Again, try to work through the recipe I link to, only looking up English translations as needed. Considering all possible dishes that are prepared in Normandy alone, this is just one example French meal of thousands; it’s up to you to get creative later on.

Entrée: Pot-au-feu

Literally translated as “pot on the fire,” this stew is a vacuum cleaner of local produce, and variations are found across France.


Popular for its relative ease of preparation, a Norman pot-au-feu typically includes jambon (ham), carottes (carrots), oignons (onions) and pommes de terre (potatoes), but there’s room for creativity. Variations use poulet (chicken), bœuf (beef), navets (turnips), poireaux (leeks), céleri (celery) or panais (parsnips).


To prepare, budget about 5 hours. Mijoter (simmer) a side of ham in a marmite (kettle) with the carrots, onions and potatoes. You’ll also want enough bouillon (broth) to cover the meat and vegetables. Feel free to garnir (garnish) the top with persil (parsley), ail (garlic) or other seasonings. Let the whole pot simmer for 5 hours.

Écumer (skim) occasionally. Déguster (taste) it to check how the broth is seasoned. When done, drain the pot and separate the meat and vegetables into their own dishes for table presentation.

Side: Gratin de pommes de terre (Au gratin potatoes)

A gratin is a dish that is gratiné, or covered with fromage (cheese) or chapelure (breadcrumbs).


In Normandy, it often includes shredded râpé (shredded) potatoes, ham, œufs (eggs) and onions.


Faire revenir/faire suer (lightly brown or sweat) the onions, then add the ham. In a separate bowl, battre (beat) the eggs with the cheese and assaisonnement (seasonings), such as garlic. Then incorporate the ham and onions. Lastly, éplucher (peel) and râper (grate) the potatoes and stir in. Cook in the oven for 30-40 minutes.

Salad: Salade normande (Norman salad)

Unlike in the States, in France the salad is eaten after the plat principal (main course). More than anything else, salads lend themselves to creativity.


A truly Norman salad requires nothing more than simple ingredients like laitue/salade (lettuce), perhaps some coupé en dés (chopped), ciboules (green onions) and some vinaigrette made with vinaigre de cidre (apple cider vinegar). However, many people incorporate ham, chicken, apples, etc. The possibilities are endless.


Simply tourner (toss) your chosen ingredients together in a large bowl. Often, the vinaigrette will settle on the bottom of the bowl.

Dessert: Tarte aux pommes normande (Norman apple pie)

France is known for its desserts, and no dessert screams Normandy like apple pie.


Generally, you’ll need a fond de tarte (pastry shell), about 4 lbs of pommes (apples) and compote de pommes (applesauce).


Spread applesauce in the shell and place the tranché (peeled/sliced) apples on top in circles. Bake for ~30 minutes.

Optional: Enrober (coat) with glaçage à l’abricot (apricot glaze).

Minor dishes: Bread, cheese, drink

Pain (bread) and cheese are served with the entrée and salad. When with family, the French will often buy a miche (large, knobby loaf of bread), nothing fancy. Baguettes (literally “stick” or “rod”) are also a good choice.

As for cheeses, France has hundreds of them. For me, camembert goes perfectly with any bread, not to mention being as Norman as baseball is American. Contrary to popular belief, vin (wine) is not ubiquitous in France.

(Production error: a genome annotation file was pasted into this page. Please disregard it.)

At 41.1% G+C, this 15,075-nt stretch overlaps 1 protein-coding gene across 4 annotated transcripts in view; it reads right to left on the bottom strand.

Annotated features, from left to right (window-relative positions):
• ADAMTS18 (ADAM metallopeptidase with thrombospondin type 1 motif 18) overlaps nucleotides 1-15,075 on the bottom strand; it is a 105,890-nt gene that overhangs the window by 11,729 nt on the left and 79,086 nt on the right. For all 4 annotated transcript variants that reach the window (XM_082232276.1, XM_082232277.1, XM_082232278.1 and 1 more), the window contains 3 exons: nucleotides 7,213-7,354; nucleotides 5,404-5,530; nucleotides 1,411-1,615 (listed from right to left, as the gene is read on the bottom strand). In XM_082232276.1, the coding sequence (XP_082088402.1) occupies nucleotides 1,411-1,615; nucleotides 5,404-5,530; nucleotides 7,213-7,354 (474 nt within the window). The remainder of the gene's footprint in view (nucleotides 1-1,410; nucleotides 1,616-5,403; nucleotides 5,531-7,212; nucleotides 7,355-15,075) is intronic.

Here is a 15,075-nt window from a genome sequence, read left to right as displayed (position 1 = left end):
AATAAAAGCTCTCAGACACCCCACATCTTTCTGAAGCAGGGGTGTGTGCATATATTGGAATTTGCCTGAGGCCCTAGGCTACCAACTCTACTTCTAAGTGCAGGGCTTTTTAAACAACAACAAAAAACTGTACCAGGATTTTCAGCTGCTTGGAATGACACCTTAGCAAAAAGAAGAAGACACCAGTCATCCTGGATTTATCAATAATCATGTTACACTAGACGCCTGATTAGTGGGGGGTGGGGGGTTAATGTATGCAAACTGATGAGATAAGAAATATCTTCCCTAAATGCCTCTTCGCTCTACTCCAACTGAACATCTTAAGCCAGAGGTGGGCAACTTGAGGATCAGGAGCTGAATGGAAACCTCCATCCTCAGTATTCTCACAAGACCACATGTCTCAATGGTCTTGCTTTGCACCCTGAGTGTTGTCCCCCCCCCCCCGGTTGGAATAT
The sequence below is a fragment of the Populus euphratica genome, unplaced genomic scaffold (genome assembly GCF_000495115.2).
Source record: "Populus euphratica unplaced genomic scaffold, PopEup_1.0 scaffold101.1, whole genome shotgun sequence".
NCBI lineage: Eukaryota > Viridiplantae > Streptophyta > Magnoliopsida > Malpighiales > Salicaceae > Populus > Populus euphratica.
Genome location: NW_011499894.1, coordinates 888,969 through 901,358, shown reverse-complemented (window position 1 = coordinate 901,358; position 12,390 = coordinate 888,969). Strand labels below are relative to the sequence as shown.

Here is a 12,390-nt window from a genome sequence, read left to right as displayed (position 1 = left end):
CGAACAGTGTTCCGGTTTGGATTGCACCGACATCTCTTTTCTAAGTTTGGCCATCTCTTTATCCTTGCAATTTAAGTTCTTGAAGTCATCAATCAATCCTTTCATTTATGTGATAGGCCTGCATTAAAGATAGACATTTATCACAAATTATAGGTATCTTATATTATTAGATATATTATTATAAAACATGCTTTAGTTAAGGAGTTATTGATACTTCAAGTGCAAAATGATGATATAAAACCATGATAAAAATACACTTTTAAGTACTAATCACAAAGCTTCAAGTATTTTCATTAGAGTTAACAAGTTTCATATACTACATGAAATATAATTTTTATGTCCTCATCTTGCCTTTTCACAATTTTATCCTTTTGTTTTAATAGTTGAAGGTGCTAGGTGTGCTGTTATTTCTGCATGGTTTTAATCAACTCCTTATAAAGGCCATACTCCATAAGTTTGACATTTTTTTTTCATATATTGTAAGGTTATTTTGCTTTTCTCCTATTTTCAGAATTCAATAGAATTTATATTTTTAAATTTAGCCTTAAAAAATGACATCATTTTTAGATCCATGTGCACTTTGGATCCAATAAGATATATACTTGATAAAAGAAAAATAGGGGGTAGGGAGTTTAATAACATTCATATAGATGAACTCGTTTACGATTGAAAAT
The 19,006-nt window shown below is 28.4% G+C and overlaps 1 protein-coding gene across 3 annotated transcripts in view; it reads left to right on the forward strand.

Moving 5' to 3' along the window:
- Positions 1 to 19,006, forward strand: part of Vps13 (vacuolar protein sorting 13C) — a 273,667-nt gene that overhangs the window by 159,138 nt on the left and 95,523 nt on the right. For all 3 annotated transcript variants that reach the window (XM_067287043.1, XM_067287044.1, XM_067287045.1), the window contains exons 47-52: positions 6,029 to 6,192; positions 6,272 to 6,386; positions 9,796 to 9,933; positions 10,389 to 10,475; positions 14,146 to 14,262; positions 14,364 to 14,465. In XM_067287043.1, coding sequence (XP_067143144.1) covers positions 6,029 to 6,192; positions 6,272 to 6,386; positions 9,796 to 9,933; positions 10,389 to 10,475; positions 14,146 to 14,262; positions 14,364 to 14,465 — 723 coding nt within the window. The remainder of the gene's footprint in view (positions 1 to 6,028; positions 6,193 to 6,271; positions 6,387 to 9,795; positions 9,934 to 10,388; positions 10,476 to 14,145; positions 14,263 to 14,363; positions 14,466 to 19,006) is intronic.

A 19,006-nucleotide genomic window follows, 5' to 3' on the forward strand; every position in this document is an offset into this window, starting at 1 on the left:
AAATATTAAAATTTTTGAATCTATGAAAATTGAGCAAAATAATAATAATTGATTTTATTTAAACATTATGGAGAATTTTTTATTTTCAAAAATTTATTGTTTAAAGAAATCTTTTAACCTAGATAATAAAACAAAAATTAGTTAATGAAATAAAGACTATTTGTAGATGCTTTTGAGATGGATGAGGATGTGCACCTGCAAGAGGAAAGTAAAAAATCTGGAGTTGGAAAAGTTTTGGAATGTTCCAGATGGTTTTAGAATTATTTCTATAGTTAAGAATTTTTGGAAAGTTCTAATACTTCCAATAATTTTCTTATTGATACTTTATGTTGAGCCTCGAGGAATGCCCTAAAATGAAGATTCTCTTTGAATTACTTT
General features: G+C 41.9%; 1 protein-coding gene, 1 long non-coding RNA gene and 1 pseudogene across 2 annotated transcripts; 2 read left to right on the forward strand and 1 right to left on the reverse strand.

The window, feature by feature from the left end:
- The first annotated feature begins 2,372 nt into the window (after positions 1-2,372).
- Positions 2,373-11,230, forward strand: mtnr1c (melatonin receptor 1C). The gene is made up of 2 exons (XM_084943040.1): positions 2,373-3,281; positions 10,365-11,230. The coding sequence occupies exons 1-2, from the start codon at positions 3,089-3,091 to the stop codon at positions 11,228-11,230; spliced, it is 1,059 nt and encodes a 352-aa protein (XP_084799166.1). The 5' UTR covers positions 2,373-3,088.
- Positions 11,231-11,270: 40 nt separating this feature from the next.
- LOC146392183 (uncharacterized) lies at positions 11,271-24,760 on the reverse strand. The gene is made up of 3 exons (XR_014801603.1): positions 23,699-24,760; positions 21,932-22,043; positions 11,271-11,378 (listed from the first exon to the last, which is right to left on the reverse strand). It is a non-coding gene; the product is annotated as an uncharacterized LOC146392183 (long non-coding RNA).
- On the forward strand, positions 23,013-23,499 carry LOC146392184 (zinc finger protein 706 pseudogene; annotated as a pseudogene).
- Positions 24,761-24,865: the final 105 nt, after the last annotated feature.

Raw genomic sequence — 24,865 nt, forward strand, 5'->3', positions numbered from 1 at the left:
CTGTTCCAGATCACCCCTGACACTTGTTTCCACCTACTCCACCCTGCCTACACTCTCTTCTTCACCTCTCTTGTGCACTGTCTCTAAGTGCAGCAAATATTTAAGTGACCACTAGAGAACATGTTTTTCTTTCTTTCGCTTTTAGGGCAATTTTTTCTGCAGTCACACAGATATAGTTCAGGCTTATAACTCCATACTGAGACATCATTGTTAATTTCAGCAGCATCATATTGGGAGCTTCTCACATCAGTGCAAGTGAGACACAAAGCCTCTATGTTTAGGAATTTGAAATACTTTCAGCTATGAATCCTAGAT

Normandy, for example, is a bit too cool for vineyards, but apple orchards exist in abundance. A popular stand-in for wine is cidre/cidre de table (table cider). Served with lunch or dinner, table cider has a low alcohol content and is somewhat reminiscent of champagne. In contrast to pommes de table (eating apples), pommes à cidre (cider apples) are generally small and tannin rich. Note that everyday table cider is not the same as calvados, an apple brandy with a very high alcohol content.

Now Get Cooking!

Reading recipes passively only takes you so far. If you want to master kitchen French vocabulary, dive right in! Find some French recipes and follow them to the letter.

The meal I presented is but one of thousands of possible applications of French cuisine.

Reading and trying out French recipes regularly means giving your taste buds the treat of a lifetime, not to mention never getting tripped up in a restaurant again.

And one more thing...

If you like learning French on your own time and from the comfort of your smart device, then I'd be remiss to not tell you about FluentU.

FluentU has a wide variety of great content, like interviews, documentary excerpts and web series, as you can see here:


FluentU brings native French videos with reach. With interactive captions, you can tap on any word to see an image, definition and useful examples.


For example, if you tap on the word "crois," you'll see this:


Practice and reinforce all the vocabulary you've learned in a given video with learn mode. Swipe left or right to see more examples for the word you’re learning, and play the mini-games found in our dynamic flashcards, like "fill in the blank."


All throughout, FluentU tracks the vocabulary that you’re learning and uses this information to give you a totally personalized experience. It gives you extra practice with difficult words—and reminds you when it’s time to review what you’ve learned.

Start using the FluentU website on your computer or tablet or, better yet, download the FluentU app from the iTunes or Google Play store. Click here to take advantage of our current sale! (Expires at the end of this month.)